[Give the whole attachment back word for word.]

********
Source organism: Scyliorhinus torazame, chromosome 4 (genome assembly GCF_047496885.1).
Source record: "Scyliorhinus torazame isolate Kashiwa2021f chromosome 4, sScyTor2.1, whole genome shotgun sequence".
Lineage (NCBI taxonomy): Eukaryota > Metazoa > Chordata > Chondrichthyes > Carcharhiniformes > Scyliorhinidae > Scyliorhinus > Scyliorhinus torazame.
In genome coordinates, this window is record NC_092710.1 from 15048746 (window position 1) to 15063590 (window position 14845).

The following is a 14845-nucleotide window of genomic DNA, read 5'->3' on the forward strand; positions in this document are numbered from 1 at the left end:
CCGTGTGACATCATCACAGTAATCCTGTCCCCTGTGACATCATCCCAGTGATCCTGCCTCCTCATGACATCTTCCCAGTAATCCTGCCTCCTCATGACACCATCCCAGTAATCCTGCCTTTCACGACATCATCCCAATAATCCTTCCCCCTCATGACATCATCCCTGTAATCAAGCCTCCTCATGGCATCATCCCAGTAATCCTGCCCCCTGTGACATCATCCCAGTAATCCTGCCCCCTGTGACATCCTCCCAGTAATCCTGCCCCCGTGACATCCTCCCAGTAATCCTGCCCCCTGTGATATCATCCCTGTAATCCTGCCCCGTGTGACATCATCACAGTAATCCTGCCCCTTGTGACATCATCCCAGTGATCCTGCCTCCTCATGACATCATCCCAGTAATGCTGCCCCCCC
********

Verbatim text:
Source organism: Scyliorhinus torazame, chromosome 4 (genome assembly GCF_047496885.1).
Source record: "Scyliorhinus torazame isolate Kashiwa2021f chromosome 4, sScyTor2.1, whole genome shotgun sequence".
Lineage (NCBI taxonomy): Eukaryota > Metazoa > Chordata > Chondrichthyes > Carcharhiniformes > Scyliorhinidae > Scyliorhinus > Scyliorhinus torazame.
In genome coordinates, this window is record NC_092710.1 from 15048746 (window position 1) to 15063590 (window position 14845).

The following is a 14845-nucleotide window of genomic DNA, read 5'->3' on the forward strand; positions in this document are numbered from 1 at the left end:
CCGTGTGACATCATCACAGTAATCCTGTCCCCTGTGACATCATCCCAGTGATCCTGCCTCCTCATGACATCTTCCCAGTAATCCTGCCTCCTCATGACACCATCCCAGTAATCCTGCCTTTCACGACATCATCCCAATAATCCTTCCCCCTCATGACATCATCCCTGTAATCAAGCCTCCTCATGGCATCATCCCAGTAATCCTGCCCCCTGTGACATCATCCCAGTAATCCTGCCCCCTGTGACATCCTCCCAGTAATCCTGCCCCCGTGACATCCTCCCAGTAATCCTGCCCCCTGTGATATCATCCCTGTAATCCTGCCCCGTGTGACATCATCACAGTAATCCTGCCCCTTGTGACATCATCCCAGTGATCCTGCCTCCTCATGACATCATCCCAGTAATGCTGCCCCCCC